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Anyone have any ideas on a better way to handle these situations instead of a SC?
originally posted by: DigginFoTroof
Other extremely powerful positions, (unelected as well) are director's of the CIA, FBI, NSA (NRO maybe) and other government agencies. I guess this falls to the power of the president to appoint/fire people in these positions, but if there is a council investigating the Pres,it really makes it difficult for the Pres to do as he wants with regards to those positions b/c it can seem as if he is interfering even if that is not his intention at all.
I would rather hear it from the horses mouth
What's the meaning of the phrase 'Straight from the horse's mouth'?
From the highest authority.
What's the origin of the phrase 'Straight from the horse's mouth'?
In horse racing circles tips on which horse is a likely winner circulate amongst punters. The most trusted authorities are considered to be those in closest touch with the recent form of the horse, that is, stable lads, trainers etc. The notional 'from the horse's mouth' is supposed to indicate one step better than even that inner circle, that is, the horse itself.
Describe for me the constitutional place, if you will, of the independent counsel. The founding fathers provided for an executive branch, headed by the president, and for a legislative branch and for a judicial branch, but I haven't seen any mention in the Constitution of something called a special prosecutor or an independent counsel. So where does it fit in?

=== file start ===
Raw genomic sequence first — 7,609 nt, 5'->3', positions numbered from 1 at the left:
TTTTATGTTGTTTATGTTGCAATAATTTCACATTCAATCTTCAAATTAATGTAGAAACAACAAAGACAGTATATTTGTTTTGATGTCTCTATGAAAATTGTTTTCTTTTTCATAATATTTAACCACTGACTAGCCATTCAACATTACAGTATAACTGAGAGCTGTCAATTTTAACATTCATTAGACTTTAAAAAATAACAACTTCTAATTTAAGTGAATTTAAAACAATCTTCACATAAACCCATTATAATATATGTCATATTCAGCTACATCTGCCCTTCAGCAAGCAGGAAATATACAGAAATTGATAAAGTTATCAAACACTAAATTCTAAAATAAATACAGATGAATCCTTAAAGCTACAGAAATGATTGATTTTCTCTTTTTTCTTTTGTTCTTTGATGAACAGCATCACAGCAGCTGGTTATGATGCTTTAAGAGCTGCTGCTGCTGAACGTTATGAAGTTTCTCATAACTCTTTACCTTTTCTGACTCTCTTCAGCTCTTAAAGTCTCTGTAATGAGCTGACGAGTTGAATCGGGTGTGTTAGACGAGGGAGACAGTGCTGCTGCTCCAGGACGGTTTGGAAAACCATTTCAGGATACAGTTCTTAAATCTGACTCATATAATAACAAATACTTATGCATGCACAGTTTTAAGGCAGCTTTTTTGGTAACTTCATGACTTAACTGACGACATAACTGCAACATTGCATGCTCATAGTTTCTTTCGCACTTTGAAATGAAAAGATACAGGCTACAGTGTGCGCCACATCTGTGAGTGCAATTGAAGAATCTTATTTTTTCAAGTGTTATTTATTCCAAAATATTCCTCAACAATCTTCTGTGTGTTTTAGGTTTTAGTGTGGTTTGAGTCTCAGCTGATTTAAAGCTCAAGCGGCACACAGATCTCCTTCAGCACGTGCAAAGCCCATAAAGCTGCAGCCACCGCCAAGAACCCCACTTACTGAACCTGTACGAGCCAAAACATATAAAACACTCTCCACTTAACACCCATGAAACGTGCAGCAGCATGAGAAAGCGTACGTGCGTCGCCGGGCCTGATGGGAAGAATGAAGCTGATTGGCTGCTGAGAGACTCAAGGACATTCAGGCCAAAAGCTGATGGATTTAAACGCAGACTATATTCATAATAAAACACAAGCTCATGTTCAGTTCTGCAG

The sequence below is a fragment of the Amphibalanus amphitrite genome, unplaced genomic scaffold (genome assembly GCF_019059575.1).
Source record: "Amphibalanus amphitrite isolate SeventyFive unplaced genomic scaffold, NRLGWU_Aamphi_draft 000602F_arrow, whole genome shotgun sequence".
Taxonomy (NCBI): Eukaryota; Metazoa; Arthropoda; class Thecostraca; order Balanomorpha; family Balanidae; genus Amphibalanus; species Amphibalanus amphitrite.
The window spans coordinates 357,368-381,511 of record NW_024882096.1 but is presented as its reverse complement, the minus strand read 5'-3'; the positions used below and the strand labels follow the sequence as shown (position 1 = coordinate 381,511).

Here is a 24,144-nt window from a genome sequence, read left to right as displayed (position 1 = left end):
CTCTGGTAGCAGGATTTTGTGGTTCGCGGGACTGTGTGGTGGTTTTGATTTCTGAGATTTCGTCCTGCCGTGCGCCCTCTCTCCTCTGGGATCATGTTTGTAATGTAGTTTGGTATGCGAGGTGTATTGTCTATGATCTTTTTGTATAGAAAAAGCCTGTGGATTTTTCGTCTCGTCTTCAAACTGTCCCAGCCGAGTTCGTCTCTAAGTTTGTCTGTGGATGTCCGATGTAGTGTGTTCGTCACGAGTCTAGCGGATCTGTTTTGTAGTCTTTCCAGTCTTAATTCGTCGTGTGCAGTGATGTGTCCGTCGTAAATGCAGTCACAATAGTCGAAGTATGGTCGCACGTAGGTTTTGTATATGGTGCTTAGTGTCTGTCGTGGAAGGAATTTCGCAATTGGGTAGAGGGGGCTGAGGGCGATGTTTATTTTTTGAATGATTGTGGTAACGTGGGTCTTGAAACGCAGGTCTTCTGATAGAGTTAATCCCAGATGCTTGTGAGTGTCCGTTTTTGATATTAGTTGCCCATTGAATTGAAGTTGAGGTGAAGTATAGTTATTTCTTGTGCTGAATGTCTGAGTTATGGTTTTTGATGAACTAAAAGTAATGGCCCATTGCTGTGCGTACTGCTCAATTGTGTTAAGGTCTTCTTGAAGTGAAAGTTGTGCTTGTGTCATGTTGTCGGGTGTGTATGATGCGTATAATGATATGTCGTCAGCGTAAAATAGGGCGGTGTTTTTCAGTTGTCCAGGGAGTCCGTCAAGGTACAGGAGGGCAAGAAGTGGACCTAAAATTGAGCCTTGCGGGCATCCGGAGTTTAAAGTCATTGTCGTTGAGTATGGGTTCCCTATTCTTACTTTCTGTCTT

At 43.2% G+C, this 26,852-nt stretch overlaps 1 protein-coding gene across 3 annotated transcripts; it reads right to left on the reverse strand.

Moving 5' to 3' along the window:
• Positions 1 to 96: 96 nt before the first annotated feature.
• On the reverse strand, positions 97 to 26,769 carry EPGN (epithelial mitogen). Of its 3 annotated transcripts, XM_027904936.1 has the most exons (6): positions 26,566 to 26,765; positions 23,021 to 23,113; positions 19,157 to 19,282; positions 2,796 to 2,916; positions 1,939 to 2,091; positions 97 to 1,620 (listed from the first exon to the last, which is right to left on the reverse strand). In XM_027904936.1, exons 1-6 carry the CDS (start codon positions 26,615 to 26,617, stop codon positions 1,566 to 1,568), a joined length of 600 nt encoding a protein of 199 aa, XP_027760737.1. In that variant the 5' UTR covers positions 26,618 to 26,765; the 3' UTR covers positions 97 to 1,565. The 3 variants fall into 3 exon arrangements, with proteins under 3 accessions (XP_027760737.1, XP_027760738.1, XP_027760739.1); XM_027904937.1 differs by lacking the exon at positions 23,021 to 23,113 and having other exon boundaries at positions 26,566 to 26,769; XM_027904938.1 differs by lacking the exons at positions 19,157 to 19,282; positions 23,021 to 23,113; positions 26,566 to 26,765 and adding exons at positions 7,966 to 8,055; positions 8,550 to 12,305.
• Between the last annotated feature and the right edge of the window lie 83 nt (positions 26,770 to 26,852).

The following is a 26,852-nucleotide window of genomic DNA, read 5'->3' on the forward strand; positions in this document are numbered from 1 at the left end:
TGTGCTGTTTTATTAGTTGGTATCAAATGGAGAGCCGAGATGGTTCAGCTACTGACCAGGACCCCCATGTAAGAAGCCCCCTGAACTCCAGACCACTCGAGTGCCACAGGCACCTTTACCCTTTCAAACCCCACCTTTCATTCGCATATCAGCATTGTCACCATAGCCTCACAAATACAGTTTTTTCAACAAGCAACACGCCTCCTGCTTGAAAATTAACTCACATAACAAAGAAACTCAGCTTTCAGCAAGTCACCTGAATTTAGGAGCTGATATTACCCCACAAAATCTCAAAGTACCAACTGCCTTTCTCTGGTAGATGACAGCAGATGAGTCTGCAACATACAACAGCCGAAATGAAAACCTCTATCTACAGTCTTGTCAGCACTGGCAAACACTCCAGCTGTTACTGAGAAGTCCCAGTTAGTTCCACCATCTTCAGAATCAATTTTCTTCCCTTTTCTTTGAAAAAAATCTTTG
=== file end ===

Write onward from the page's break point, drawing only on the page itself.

Well, it fits into our concept of checks and balances. And Madison, for instance, one of the founders for the Constitution and our Bill of Rights said something very interesting that has lasted through time. He said, "If men were angels, we wouldn't need government or checks and balances, but we're not angels." And he really supported certain discrete types of institutions that are born from time to time to carry out the concept of keeping government honest. The concept of an independent counsel, specially recommended by the Attorney General and appointed by a court, became necessary in the history of our country when it became clear that a president like Richard Nixon, being investigated by a special prosecutor, had the power to fire that special prosecutor, not on any cause or merit, but because that special prosecutor was getting close to home in proving the president's guilt.
And it occurred to us in Congress - I was chief counsel of the Senate Watergate Committee - that there is something wrong with that system, that we could never continue... to give the power to fire the prosecutor to the president, particularly when he is being investigated.
And we came up with this auxiliary procedure that Madison spoke about, a specially appointed independent counsel, recommended by the Attorney General and appointed by the court. The issue of constitutionality, as to whether that could fit within our Constitution, came up before the Supreme Court in the Morrison case. There, the Supreme Court upheld the constitutionality of this statute on the ground that it didn't take away from the executive branch the essential power of prosecution, since it gave to the Attorney General two important powers: the power to determine that there is need for such an independent counsel, and ultimately the power to fire the independent counsel for cause. Therefore, this was a perfectly valid constitutional officer.